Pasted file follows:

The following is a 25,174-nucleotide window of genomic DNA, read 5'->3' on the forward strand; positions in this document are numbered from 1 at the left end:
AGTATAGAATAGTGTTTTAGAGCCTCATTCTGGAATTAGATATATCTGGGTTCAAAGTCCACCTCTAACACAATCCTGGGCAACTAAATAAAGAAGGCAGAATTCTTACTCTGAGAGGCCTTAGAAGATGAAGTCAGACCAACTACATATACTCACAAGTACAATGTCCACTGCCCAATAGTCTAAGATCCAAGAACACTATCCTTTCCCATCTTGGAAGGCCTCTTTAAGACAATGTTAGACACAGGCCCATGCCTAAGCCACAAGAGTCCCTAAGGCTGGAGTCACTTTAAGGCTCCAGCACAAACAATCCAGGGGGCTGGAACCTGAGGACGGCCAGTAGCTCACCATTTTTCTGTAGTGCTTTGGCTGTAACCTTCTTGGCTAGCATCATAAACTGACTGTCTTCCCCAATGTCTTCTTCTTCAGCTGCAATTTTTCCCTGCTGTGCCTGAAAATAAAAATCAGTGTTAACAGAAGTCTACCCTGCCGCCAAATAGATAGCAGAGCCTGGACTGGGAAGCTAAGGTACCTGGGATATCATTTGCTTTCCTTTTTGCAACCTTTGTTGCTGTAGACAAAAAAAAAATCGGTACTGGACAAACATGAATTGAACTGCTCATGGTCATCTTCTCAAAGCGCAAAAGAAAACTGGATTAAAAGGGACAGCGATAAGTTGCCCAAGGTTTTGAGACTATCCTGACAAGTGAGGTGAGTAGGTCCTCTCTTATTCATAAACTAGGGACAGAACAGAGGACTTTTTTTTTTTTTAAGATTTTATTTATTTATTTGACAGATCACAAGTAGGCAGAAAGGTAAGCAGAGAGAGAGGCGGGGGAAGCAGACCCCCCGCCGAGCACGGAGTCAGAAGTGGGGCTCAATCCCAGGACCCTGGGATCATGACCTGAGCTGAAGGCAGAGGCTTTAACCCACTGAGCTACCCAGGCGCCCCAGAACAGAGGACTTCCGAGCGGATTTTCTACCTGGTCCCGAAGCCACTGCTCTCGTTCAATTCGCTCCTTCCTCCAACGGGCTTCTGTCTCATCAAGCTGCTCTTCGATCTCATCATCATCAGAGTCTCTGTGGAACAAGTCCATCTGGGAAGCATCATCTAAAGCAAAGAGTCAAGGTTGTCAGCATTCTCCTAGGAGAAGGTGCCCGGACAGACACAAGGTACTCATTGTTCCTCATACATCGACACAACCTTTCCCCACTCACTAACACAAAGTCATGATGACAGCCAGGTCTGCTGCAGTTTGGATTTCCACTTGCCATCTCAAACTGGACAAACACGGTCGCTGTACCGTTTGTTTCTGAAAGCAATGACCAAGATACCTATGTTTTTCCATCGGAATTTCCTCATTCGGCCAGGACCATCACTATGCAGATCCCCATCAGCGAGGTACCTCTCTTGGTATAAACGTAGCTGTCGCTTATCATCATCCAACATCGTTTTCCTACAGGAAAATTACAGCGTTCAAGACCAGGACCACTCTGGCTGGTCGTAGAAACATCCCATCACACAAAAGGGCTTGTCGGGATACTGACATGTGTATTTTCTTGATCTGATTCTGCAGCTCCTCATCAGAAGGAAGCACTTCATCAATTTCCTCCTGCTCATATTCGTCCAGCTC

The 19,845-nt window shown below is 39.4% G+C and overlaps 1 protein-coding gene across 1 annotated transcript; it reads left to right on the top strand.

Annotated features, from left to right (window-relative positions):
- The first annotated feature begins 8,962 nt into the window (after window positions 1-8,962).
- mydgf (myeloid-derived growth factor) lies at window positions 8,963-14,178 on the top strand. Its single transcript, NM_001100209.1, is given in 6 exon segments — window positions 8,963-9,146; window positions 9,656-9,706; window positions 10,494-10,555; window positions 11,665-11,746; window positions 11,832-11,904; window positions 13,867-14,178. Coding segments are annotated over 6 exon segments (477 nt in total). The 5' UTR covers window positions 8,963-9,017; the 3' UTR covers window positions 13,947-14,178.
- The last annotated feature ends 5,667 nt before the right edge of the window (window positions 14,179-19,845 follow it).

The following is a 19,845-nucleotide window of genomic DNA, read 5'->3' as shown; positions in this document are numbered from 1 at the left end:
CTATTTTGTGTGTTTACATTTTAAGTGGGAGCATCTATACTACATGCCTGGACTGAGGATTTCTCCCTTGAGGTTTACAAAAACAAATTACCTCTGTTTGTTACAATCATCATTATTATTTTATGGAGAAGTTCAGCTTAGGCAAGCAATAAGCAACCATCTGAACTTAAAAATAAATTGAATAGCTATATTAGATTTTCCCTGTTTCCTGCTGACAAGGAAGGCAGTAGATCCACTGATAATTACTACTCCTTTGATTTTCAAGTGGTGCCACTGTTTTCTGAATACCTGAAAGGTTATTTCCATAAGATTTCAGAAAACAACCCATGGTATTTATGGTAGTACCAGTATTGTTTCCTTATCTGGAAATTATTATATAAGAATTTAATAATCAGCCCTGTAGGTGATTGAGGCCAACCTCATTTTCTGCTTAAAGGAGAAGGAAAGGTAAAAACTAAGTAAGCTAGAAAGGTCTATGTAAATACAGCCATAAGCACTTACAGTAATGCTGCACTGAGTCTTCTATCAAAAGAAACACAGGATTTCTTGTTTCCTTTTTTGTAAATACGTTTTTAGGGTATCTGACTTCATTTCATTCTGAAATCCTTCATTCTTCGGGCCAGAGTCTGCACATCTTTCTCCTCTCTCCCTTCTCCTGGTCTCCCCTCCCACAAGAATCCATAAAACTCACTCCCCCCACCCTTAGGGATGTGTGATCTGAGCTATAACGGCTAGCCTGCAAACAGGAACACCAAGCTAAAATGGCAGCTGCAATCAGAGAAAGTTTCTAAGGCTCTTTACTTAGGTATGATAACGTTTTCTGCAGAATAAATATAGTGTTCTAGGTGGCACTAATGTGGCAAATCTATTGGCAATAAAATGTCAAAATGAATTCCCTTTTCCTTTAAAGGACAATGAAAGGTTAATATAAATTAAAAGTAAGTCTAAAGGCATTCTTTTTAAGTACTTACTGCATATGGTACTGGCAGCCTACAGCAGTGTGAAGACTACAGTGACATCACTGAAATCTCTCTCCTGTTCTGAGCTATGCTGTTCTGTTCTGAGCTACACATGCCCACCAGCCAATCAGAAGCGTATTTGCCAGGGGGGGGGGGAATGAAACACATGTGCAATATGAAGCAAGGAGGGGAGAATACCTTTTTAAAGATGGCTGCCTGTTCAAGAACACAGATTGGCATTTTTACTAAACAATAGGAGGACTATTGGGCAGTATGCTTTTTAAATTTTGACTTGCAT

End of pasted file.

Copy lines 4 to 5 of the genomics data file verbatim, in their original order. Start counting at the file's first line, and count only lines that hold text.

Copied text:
Annotated features, from left to right (window-relative positions):
- The first annotated feature begins 8,962 nt into the window (after window positions 1-8,962).